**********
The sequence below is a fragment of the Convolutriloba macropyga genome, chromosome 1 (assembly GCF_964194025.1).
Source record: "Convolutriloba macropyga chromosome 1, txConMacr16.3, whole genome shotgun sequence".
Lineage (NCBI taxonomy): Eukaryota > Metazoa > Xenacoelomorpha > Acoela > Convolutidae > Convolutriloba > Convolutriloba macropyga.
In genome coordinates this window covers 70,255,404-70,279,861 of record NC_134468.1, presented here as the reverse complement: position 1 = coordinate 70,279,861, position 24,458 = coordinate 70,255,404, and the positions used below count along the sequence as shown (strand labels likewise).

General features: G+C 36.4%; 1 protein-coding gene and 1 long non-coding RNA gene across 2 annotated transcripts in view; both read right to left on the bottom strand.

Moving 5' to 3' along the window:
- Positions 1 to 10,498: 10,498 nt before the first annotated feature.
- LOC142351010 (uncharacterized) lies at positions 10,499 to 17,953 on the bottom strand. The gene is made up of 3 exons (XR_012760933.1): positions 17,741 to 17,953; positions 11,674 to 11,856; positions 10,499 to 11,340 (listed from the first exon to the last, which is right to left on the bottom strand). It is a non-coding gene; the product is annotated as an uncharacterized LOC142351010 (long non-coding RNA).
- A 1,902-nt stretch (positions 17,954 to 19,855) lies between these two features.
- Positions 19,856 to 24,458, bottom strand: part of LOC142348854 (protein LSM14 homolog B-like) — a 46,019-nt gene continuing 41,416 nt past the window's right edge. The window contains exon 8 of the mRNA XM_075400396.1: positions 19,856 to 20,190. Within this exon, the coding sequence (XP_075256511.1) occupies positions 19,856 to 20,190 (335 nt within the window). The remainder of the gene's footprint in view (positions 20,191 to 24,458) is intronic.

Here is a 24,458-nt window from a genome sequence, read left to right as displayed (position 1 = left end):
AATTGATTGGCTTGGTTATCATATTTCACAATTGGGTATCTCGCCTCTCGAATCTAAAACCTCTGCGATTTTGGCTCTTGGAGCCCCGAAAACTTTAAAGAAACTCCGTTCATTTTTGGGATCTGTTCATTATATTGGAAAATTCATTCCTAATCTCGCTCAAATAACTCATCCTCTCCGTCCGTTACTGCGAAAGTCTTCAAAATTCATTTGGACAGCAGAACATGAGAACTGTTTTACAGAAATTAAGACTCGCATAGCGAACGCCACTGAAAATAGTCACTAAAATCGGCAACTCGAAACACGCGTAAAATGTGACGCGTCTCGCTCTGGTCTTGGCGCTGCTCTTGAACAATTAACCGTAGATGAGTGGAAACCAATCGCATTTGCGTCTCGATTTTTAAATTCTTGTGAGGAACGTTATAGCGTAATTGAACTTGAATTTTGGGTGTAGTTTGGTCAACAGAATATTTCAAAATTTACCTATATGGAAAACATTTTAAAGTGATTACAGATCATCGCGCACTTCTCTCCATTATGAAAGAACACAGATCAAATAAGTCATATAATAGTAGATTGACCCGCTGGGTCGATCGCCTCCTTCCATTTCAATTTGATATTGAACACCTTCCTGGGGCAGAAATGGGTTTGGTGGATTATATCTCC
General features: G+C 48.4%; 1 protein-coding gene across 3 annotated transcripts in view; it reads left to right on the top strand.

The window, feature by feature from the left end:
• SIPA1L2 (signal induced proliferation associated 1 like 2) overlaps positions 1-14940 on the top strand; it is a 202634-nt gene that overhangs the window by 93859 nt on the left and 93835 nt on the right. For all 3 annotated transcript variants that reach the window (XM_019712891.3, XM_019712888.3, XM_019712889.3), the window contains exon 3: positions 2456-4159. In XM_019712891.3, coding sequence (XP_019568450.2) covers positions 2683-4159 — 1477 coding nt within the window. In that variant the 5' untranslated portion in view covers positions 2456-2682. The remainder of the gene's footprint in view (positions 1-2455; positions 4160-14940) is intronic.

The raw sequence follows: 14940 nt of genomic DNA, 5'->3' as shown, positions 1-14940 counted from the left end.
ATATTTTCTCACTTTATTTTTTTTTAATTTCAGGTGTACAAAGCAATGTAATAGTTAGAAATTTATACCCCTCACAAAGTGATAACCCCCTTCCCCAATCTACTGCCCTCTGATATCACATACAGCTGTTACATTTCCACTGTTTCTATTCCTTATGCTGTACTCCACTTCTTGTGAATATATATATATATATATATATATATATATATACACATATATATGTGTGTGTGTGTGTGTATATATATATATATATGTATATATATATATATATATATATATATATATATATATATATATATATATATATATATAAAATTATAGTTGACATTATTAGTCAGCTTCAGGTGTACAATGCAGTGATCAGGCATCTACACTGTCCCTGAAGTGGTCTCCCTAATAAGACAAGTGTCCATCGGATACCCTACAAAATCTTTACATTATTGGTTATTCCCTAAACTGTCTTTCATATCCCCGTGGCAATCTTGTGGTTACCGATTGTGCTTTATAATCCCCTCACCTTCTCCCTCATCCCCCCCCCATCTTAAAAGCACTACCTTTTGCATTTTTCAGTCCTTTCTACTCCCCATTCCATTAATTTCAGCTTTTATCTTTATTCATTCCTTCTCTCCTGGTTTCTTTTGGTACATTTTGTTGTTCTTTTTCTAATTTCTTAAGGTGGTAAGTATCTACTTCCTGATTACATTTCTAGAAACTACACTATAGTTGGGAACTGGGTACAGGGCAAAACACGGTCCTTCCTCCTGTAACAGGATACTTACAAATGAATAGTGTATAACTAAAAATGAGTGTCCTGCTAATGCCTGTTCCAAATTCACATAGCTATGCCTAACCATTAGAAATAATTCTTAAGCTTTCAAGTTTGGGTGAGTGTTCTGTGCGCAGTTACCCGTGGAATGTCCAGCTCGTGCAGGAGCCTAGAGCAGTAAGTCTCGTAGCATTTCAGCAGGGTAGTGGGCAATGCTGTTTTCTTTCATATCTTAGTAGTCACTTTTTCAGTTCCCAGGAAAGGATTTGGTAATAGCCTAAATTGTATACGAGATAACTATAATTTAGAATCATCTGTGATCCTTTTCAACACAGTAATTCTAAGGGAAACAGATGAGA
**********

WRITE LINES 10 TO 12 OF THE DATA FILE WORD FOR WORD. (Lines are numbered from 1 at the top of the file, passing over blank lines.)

- Positions 19,856 to 24,458, bottom strand: part of LOC142348854 (protein LSM14 homolog B-like) — a 46,019-nt gene continuing 41,416 nt past the window's right edge. The window contains exon 8 of the mRNA XM_075400396.1: positions 19,856 to 20,190. Within this exon, the coding sequence (XP_075256511.1) occupies positions 19,856 to 20,190 (335 nt within the window). The remainder of the gene's footprint in view (positions 20,191 to 24,458) is intronic.

Here is a 24,458-nt window from a genome sequence, read left to right as displayed (position 1 = left end):
AATTGATTGGCTTGGTTATCATATTTCACAATTGGGTATCTCGCCTCTCGAATCTAAAACCTCTGCGATTTTGGCTCTTGGAGCCCCGAAAACTTTAAAGAAACTCCGTTCATTTTTGGGATCTGTTCATTATATTGGAAAATTCATTCCTAATCTCGCTCAAATAACTCATCCTCTCCGTCCGTTACTGCGAAAGTCTTCAAAATTCATTTGGACAGCAGAACATGAGAACTGTTTTACAGAAATTAAGACTCGCATAGCGAACGCCACTGAAAATAGTCACTAAAATCGGCAACTCGAAACACGCGTAAAATGTGACGCGTCTCGCTCTGGTCTTGGCGCTGCTCTTGAACAATTAACCGTAGATGAGTGGAAACCAATCGCATTTGCGTCTCGATTTTTAAATTCTTGTGAGGAACGTTATAGCGTAATTGAACTTGAATTTTGGGTGTAGTTTGGTCAACAGAATATTTCAAAATTTACCTATATGGAAAACATTTTAAAGTGATTACAGATCATCGCGCACTTCTCTCCATTATGAAAGAACACAGATCAAATAAGTCATATAATAGTAGATTGACCCGCTGGGTCGATCGCCTCCTTCCATTTCAATTTGATATTGAACACCTTCCTGGGGCAGAAATGGGTTTGGTGGATTATATCTCC